FIG. 8 is a simplified block diagram of carrier regenerator 640. In FIG. 8, elements corresponding to those of carrier regenerator 640 are designated by the same reference number in the 800 series rather than in the 600 series. In FIG. 8, a phase modulated generator designated generally as 840 includes a digital sawtooth signal generator 841, which includes a source 842 of a digital frequency number which establishes the frequency of the carrier signal to be phase modulated, as described below. The digital frequency number is preselected to establish the nominal frequency of the demodulating signal and does not ordinarily change during operation. The frequency number is applied to a clocked adder or summer 844 in which the digital number is added to the digital value applied to the second input of the adder over a conductor set 845. Conductor set 845 may include more than a single conductor, as suggested by the slash mark, for carrying multiple simultaneous bits. For simplicity, such sets will hereinafter be termed simply "conductor" and each terminal to which such a conductor connects will be termed a terminal, no matter how many conductors terminate therein. Adder 844 adds together at each clock cycle the digital frequency number and the digital signal applied to its second input over conductor 845 to produce a sum signal which is applied to a phase register or latch 846 which latches the sum signal and which supplies the latched sum signal back over conductor 845 to the input of adder 844. In this arrangement, a digital word is generated at the output of register 846 the value of which increments by the frequency number at each clock cycle. Thus, the digital number on conductor b is a digital number representing or equivalent to the quantized ramp signal 916 of FIG. 9. When there is more than one ramp 916 as when the ramps are recurrent, signal 916 is termed a sawtooth. It is of course understood that the digital representation is by means of a plurality of ones and zeros as is well known in the art. The monotonically increasing digital number on conductor b eventually causes register 846 to overflow and to start again from a near-zero value, thereby causing the digital number on conductor b to recurrently drop to or near zero value and to increment during each clock cycle by the magnitude of the digital frequency number. The number of stages of register 846, the clock recurrence rate and the magnitude of the digital frequency number are selected so that the digital number on conductor b produces a recurrent ramp or sawtooth-representative signal which recurs at the recurrence rate of the demodulating signal to be generated. Thus, one cycle of ramp 916 of the sawtooth-representative signal 1012 occurs in the same interval as one cycle of the sinusoidal demodulating signal. A clock signal generator illustrated as 880 produces, on conductor labeled a, clock signals represented as 1010 in FIG. 10a which are at a frequency which is high relative to the frequency defined by the recurrence rate of the individual ramps 916 of digital sawtooth signal 1012. The clock signals are applied to adder 844, register 846 and to other timed elements in carrier regenerator 840.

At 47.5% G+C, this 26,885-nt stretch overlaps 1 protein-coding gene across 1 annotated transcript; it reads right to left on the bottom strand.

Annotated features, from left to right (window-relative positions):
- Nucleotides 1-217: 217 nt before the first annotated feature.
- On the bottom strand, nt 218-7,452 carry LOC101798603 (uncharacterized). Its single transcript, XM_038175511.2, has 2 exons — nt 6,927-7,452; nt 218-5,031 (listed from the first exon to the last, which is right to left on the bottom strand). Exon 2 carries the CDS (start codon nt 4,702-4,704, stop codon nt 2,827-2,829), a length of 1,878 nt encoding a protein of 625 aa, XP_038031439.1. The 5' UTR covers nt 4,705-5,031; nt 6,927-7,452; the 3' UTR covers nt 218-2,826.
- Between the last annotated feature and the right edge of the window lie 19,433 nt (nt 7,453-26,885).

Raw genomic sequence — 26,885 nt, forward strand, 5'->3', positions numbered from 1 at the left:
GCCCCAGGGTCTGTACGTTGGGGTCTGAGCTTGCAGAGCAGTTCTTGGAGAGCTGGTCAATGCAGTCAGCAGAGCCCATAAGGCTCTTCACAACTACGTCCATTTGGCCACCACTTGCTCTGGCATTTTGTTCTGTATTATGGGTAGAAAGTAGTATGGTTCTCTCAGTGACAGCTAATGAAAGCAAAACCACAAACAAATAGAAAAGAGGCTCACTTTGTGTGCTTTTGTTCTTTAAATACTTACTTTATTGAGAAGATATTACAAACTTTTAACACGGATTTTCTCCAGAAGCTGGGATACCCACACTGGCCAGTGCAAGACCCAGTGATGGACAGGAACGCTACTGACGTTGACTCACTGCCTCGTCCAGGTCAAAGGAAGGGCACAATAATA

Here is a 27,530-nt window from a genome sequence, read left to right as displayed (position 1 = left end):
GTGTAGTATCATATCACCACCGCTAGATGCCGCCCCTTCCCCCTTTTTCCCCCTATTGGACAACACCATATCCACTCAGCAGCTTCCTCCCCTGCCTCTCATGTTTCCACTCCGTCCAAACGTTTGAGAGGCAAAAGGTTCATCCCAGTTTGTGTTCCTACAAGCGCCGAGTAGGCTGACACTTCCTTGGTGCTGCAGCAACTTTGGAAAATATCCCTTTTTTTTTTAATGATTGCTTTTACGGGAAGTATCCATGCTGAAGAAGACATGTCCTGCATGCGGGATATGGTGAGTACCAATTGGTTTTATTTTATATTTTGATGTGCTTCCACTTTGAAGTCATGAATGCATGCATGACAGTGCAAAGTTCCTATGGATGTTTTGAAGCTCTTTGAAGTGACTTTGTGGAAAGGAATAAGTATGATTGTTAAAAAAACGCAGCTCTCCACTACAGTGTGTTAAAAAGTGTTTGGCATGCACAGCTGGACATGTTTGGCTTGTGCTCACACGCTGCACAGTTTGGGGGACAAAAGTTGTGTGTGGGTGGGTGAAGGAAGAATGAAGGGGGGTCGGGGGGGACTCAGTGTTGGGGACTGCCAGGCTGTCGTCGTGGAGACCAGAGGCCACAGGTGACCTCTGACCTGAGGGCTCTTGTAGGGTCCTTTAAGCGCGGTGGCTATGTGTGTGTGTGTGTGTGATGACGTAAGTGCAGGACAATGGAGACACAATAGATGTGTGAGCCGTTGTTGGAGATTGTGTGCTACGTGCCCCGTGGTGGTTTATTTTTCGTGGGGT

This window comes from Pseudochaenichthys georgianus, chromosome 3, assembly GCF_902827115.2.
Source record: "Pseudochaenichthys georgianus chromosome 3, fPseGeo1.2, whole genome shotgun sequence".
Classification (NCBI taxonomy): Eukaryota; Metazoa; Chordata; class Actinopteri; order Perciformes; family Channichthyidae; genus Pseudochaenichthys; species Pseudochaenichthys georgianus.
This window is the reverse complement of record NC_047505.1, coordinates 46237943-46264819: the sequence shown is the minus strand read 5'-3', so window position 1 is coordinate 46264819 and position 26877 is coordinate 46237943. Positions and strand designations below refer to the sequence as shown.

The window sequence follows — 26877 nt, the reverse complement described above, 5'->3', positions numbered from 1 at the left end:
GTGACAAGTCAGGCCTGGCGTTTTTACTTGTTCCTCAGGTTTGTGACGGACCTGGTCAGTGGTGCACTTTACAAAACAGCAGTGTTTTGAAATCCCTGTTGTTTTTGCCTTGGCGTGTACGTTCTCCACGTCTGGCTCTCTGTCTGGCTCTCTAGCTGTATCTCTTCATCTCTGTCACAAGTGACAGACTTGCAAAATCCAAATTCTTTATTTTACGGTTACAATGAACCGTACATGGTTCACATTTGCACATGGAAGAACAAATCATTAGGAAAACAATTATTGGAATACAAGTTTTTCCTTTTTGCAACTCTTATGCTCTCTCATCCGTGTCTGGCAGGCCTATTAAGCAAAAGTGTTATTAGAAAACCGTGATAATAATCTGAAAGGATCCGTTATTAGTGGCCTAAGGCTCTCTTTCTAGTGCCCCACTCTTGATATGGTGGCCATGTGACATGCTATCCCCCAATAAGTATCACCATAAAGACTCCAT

The digital sawtooth representative signal on conductor b is applied to a first input terminal of a clocked adder or summer 848. Digital phase information or a phase modulating signal is applied to a second input terminal of adder 848 over conductor c from latch 850. Adder 848 at each clock cycle adds together the current value of the digital sawtooth signal applied from conductor b and the digital phase modulation signal from conductor c to produce a phase shifted sawtooth signal on conductor d. Adder 848 overflows when the sum of the digital sawtooth signal and the digital phase modulation signal exceeds the peak value of the digital sawtooth signal along. This may be better understood by reference to FIGS. 10c and 10d. In FIG. 10c, two-level waveform 1014 represents in simplified form the signal which is to step-correct or modulate the phase of the demodulating signal. The desired modulation as illustrated by 1014 is simply a first phase before time t0, a second phase in the interval t0 -t6 and a return to the original phase condition at times after time t6. Time t0 may represent the beginning of one frame and time t6 the end of the frame. Waveform 1016 in the interval prior to time t0 represents the sawtooth output of adder 848 in-phase with the input signal 1012, thereby indicating that no phase shift has taken place, or that the magnitude of the digital phase modulation signal applied to adder 848 over conductor c has zero magnitude. At time t0, a digital value is applied over conductor c to adder 848 and is added to the value of the sawtooth. Since the digital phase modulation signal 1014 on conductor c has a constant value as represented in FIG. 10c, its addition to the sawtooth signal represents a simple magnitude offset, such as the offset indicated at time t0. As illustrated, the adder digital phase modulation signal has a negative value which happens to reduce the sawtooth signal to a value near zero at time t0 and consequently the digital phase modulation signal as illustrated has an approximate magnitude of one fourth of the peak value of the sawtooth. For this particular value of digital phase modulation signal, a phase delay of the sawtooth 1016 relative to the digital sawtooth 1012 results, as can be seen by comparing waveform 1016 with the dashed line in the interval t0 -t6 representing sawtooth 1012. After time t6, the digital phase modulation signal returns to zero value, and the negative magnitude no longer affects the sawtooth waveform, which thereupon makes a step increase in magnitude so as to become once again congruent with digital sawtooth waveform 1012. Thus, it can be seen that adder 848 causes a phase shift of the sawtooth signal which depends upon the magnitude of the modulating signal.